Conference Report

The avalanche of positive emails received from delegates and speakers post-Conference was wonderful. The purpose of the few days we spent in Cambridge was to set the publication of the 1723 Constitutions within its contemporary context and explore and discuss how the Enlightenment ideas contained in its pages were transmitted and evolved both in England and across the various freemasonries that emerged in Europe and America. And these objectives were achieved in spades!

The Conference took place from Friday, 22 September, to Sunday, 24 September, with over 160 delegates attending from across the world. They and we enjoyed a unique opportunity to hear some twenty presentations from a slate of world-class academic and masonic speakers hailing from Europe, the United States and Britain.

The event had been publicised via QCCC, UGLE and on social media, and the audience included delegates who had flown in from the United States and Latin America, as well as the furthest flung reaches of Europe. Attendees had the choice of excellent accommodation at Queens’ College or a number of nearby hotels. And for those driving to Cambridge, accommodation (and parking) was available at the Moller Centre, Churchill College, a purpose-built conference centre.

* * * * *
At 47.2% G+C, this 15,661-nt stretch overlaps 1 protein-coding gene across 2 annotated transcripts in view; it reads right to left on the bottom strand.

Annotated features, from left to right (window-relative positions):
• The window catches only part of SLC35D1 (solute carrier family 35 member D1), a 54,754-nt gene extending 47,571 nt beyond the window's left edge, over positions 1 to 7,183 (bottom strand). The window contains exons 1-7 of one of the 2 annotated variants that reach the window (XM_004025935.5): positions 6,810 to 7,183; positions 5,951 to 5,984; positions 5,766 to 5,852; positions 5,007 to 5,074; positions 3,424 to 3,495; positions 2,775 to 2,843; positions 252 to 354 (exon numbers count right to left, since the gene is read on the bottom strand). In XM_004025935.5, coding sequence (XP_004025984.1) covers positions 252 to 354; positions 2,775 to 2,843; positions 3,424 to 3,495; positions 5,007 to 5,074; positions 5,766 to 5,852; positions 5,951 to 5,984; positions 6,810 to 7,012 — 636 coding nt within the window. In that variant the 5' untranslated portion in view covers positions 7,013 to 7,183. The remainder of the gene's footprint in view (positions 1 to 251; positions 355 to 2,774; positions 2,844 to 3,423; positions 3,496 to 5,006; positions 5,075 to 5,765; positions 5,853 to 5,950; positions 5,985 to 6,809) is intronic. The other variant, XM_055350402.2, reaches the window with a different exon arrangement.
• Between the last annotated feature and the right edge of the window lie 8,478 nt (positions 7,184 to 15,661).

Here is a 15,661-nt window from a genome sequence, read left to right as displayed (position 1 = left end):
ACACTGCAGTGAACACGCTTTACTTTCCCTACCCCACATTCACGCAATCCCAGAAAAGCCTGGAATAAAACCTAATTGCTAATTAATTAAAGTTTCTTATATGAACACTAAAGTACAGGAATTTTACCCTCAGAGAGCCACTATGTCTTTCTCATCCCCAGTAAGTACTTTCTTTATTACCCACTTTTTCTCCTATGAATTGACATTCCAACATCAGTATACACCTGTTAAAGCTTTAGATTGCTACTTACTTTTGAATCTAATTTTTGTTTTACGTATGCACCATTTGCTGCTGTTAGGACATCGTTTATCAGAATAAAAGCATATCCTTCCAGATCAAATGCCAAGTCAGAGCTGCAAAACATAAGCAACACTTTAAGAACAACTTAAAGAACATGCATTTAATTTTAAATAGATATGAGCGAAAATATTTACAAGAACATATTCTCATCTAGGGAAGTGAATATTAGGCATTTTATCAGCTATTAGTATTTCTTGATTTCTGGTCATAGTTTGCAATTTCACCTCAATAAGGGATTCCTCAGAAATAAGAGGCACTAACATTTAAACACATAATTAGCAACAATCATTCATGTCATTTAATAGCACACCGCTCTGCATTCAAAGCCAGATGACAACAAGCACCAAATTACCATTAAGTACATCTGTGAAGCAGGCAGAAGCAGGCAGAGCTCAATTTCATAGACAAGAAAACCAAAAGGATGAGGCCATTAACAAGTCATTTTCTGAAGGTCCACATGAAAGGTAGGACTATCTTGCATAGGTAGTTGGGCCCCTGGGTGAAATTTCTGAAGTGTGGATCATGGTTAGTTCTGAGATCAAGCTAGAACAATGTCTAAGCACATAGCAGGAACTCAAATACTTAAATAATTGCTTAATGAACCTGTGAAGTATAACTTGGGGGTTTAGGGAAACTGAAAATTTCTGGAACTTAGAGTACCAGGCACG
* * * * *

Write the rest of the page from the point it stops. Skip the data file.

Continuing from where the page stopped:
Friday’s programme began with Jonathan Spence, ProGM, welcoming the delegates and Ric Berman, as Conference chair, introducing the speakers and the over-arching theme.

The first speaker, Pierre-Yves Beaurepaire, presented an extremely entertaining and comprehensive overview of the development of freemasonry in eighteenth-century Europe. Pierre-Yves is Professor of History at the University Côte d’Azur at Nice, France, and a senior fellow of the Institut Universitaire de France. He has written twenty books in the field of cultural history, sociability and networks, and specializes in eighteenth-century European history. He has taught internationally, including San Francisco State University, Brussels Free University and Tokyo University.